Detailing Stony's LCL Cement Canisters Here is a photo of the cement canisters in their raw form. I cut the sprue lengthwise, so the sprue will now act as a holder and a stand for painting, decaling, and sealing. A word of caution, the eyelets on top are very fragile. After breaking an eyelet, I used the barrels and sprue to 'handle' them. You will notice the size of them compared to a MTL caboose.
The next photo shows one set of canisters painted and decaled in the foreground, while the other set stil needs numbers and 'writing'. On Ebay I watch for N-scale decal lots, either partial or whole, usually you can find a great deal. Sometimes finding the right HO decals will work as well. The same applies when I go to train shows, when a modeler is 'done' with their decals, I find I can find more uses for them in Z. These LCL Cement Canisters were actually decaled using left-over Burlington Northern N-scale decal sheets. I used the tiny writing for the canister messages while using 5-digit number sets to label the canister. There are a few things that stand out from the proto are the numbers on the proto canisters are Railroad Roman style font, and that there should be more 'writing' on the sides of the canisters. Other than the two items I have mentioned, I think they turned out great. The shown BN partial decal sheets I paid a few bucks for a bag load of them so decorating them was very cheap.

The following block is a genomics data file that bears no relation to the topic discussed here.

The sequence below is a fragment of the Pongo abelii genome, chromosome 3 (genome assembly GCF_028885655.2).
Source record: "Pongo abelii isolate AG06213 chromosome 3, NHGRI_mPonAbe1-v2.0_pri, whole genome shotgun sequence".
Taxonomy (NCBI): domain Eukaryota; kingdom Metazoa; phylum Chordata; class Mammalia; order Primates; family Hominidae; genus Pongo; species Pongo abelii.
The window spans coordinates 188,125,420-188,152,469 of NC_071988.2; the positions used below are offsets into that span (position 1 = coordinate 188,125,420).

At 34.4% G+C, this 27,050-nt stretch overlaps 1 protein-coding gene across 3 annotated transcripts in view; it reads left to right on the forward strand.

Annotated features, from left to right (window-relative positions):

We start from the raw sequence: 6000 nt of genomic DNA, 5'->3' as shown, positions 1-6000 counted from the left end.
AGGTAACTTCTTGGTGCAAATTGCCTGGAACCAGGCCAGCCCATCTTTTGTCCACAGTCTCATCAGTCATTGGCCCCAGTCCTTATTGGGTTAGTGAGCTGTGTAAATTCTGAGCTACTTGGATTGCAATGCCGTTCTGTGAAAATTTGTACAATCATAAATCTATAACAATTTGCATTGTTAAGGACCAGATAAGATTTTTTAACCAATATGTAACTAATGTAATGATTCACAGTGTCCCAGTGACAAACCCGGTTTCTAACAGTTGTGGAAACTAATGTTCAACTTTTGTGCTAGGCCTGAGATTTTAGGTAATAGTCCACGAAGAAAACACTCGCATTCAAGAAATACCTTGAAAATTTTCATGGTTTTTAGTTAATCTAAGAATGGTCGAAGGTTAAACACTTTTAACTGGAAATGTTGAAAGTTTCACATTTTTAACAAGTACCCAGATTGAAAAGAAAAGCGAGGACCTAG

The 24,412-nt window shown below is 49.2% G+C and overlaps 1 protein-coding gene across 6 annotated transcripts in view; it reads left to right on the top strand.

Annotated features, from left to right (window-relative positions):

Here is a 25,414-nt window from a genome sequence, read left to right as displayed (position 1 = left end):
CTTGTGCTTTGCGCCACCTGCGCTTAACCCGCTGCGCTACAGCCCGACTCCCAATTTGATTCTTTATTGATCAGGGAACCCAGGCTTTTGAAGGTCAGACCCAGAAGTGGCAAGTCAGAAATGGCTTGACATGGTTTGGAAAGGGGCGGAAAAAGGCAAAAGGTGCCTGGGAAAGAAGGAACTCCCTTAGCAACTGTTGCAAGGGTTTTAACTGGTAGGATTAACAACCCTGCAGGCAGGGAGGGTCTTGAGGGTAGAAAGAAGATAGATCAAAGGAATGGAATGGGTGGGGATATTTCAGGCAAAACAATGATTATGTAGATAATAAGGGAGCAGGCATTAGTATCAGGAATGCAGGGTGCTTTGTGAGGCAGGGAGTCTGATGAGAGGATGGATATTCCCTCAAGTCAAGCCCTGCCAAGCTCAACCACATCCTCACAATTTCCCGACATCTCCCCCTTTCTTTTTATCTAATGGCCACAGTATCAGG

Before painting them, and after I seperated the halves, I gave the model a 70% Rubbing Alcohol bath and scrubbed them down with an old 'soft' toothebrush. When dry, I used my Valspar Primer #65056 Red-Oxide 'rattle can' to spray paint them. When the paint dried I then gave them a sealing coat of Rustoleum Matte Clear. And after the sealing was dried is when I decaled them.
Once the decals have been applied and dried, I then gave the canisters another coat of Rustoleum Matte Clear. There again, you still can add more 'detail' decals to authenticate the protos, if you wished too. The next photo shows a custom decorated Soo Line 50' gondola with a load of canisters, while the other set is in the open.
The canisters really did not turn out that bad, bare without any weathering agents. I plan to add spilled cement dust to a set, and I will post more photos of that process. Basically I have a set of artist chalks that I sand down to get to dust form to apply with a brush, but this might be different... I may try a different technique to apply the spilled cement dust. Below you will find a few proto photos of the LCL Cement Canisters to help compare your work.